Growing awareness for optometry’s role in concussion assessment
By far, falls are the most common cause of Traumatic Brain Injury (TBI) in the United States, yet it’s under the stadium lights that TBI continues to generate headlines—and it’s here that the role of optometry in injury assessment also is grabbing attention.
Football is the leading cause of organized sports-related TBI nationwide. Data from the NCAA Injury Surveillance Program shows concussions comprised 8 percent of college football injuries—of 24 programs tracked—with a 1-season concussion risk of 5 percent in 2015. And when it came to high school football, there was an even higher 10 percent 1-season concussion risk, according to a July 2015 study published in JAMA Pediatrics.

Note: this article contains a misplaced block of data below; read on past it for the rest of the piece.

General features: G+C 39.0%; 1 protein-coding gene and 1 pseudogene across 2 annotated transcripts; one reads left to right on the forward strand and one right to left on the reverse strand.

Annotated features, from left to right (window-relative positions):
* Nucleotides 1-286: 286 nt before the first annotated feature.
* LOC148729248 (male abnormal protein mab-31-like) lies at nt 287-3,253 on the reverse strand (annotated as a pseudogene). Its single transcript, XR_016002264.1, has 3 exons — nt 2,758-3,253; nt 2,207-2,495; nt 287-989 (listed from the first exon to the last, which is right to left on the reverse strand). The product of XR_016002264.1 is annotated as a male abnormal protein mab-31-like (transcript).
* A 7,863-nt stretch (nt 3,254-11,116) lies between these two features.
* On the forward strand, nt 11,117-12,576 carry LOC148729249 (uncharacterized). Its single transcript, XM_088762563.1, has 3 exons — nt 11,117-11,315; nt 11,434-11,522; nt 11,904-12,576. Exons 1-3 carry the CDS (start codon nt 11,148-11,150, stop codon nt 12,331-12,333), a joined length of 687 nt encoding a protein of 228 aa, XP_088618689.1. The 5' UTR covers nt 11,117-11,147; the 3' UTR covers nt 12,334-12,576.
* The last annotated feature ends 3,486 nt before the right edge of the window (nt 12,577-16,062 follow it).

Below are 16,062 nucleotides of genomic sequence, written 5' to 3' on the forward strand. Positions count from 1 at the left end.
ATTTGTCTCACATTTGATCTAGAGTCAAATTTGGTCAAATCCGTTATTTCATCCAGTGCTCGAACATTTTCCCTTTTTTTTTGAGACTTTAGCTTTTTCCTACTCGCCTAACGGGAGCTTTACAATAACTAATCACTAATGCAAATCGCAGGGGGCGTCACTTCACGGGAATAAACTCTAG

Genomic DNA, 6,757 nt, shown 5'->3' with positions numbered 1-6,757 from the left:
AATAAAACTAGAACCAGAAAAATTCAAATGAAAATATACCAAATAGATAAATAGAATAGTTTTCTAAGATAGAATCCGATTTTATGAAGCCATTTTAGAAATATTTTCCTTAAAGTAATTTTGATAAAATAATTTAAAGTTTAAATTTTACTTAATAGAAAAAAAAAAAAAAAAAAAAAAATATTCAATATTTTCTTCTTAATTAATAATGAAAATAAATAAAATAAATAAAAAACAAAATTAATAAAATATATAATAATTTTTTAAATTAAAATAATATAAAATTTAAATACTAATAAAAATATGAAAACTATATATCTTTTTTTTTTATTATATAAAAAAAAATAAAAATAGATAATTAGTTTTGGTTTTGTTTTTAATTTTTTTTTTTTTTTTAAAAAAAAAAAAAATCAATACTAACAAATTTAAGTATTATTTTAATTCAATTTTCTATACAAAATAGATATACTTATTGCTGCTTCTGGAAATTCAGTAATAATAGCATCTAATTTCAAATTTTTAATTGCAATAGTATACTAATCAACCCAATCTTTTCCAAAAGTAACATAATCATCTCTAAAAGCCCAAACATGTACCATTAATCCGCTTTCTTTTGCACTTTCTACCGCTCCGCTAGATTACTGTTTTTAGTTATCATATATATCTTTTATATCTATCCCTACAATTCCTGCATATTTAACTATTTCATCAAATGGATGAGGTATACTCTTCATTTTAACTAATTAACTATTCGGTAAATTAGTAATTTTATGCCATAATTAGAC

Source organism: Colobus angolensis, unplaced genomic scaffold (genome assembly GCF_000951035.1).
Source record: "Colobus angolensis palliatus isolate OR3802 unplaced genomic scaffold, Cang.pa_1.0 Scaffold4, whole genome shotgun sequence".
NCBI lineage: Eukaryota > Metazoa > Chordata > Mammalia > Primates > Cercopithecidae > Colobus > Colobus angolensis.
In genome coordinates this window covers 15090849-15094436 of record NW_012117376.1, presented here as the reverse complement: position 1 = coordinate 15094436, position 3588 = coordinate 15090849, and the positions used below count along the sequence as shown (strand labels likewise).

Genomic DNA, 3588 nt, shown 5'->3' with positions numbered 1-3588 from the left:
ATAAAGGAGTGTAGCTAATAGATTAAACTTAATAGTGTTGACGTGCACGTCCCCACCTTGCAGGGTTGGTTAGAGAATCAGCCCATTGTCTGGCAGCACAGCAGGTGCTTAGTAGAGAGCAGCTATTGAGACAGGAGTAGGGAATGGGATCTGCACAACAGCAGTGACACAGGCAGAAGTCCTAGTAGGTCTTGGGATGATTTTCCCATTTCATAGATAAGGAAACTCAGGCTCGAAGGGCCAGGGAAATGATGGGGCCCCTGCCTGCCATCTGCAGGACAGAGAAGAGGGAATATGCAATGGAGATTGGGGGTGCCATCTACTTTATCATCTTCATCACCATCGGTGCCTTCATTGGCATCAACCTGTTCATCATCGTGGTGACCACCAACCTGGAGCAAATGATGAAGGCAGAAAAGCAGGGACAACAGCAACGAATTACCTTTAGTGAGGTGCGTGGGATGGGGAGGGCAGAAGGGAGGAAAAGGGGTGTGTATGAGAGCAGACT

Nearly 50 percent of the brain is devoted to vision, meaning optometrists are a crucial part of a multidisciplinary approach to care. Concussed patients often display signs of vision problems, including accommodative disorders, convergence insufficiency and saccadic dysfunction.
“Optometrists are an integral part in the diagnosing and treatment of the traumatic brain injury patient” says Dr. Maria Richman, past chair of the AOA Vision Rehabilitation Section.
Sideline tests now track visual processing to determine concussion likelihood, and emergent technology also recognizes eye doctors’ strengths in determining abnormal eye movements and feedback.